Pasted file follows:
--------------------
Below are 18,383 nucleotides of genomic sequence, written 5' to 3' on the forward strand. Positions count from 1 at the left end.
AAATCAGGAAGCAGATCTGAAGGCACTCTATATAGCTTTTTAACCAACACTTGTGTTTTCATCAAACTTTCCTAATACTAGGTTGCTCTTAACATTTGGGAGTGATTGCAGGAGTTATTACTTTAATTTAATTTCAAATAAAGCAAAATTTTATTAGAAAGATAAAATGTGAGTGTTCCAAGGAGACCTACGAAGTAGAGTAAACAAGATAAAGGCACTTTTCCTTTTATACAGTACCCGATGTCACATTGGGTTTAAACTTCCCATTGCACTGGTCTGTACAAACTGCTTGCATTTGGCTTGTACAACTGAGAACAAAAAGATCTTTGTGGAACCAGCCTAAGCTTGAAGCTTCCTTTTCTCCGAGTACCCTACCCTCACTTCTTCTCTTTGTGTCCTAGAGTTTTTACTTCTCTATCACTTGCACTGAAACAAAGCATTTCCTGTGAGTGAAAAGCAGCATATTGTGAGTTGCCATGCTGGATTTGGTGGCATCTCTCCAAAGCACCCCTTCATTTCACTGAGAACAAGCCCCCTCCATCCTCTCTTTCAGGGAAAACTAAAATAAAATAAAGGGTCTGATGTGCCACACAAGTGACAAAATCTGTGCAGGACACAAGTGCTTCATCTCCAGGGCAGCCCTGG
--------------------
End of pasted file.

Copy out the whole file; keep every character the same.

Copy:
Below are 18,383 nucleotides of genomic sequence, written 5' to 3' on the forward strand. Positions count from 1 at the left end.
AAATCAGGAAGCAGATCTGAAGGCACTCTATATAGCTTTTTAACCAACACTTGTGTTTTCATCAAACTTTCCTAATACTAGGTTGCTCTTAACATTTGGGAGTGATTGCAGGAGTTATTACTTTAATTTAATTTCAAATAAAGCAAAATTTTATTAGAAAGATAAAATGTGAGTGTTCCAAGGAGACCTACGAAGTAGAGTAAACAAGATAAAGGCACTTTTCCTTTTATACAGTACCCGATGTCACATTGGGTTTAAACTTCCCATTGCACTGGTCTGTACAAACTGCTTGCATTTGGCTTGTACAACTGAGAACAAAAAGATCTTTGTGGAACCAGCCTAAGCTTGAAGCTTCCTTTTCTCCGAGTACCCTACCCTCACTTCTTCTCTTTGTGTCCTAGAGTTTTTACTTCTCTATCACTTGCACTGAAACAAAGCATTTCCTGTGAGTGAAAAGCAGCATATTGTGAGTTGCCATGCTGGATTTGGTGGCATCTCTCCAAAGCACCCCTTCATTTCACTGAGAACAAGCCCCCTCCATCCTCTCTTTCAGGGAAAACTAAAATAAAATAAAGGGTCTGATGTGCCACACAAGTGACAAAATCTGTGCAGGACACAAGTGCTTCATCTCCAGGGCAGCCCTGG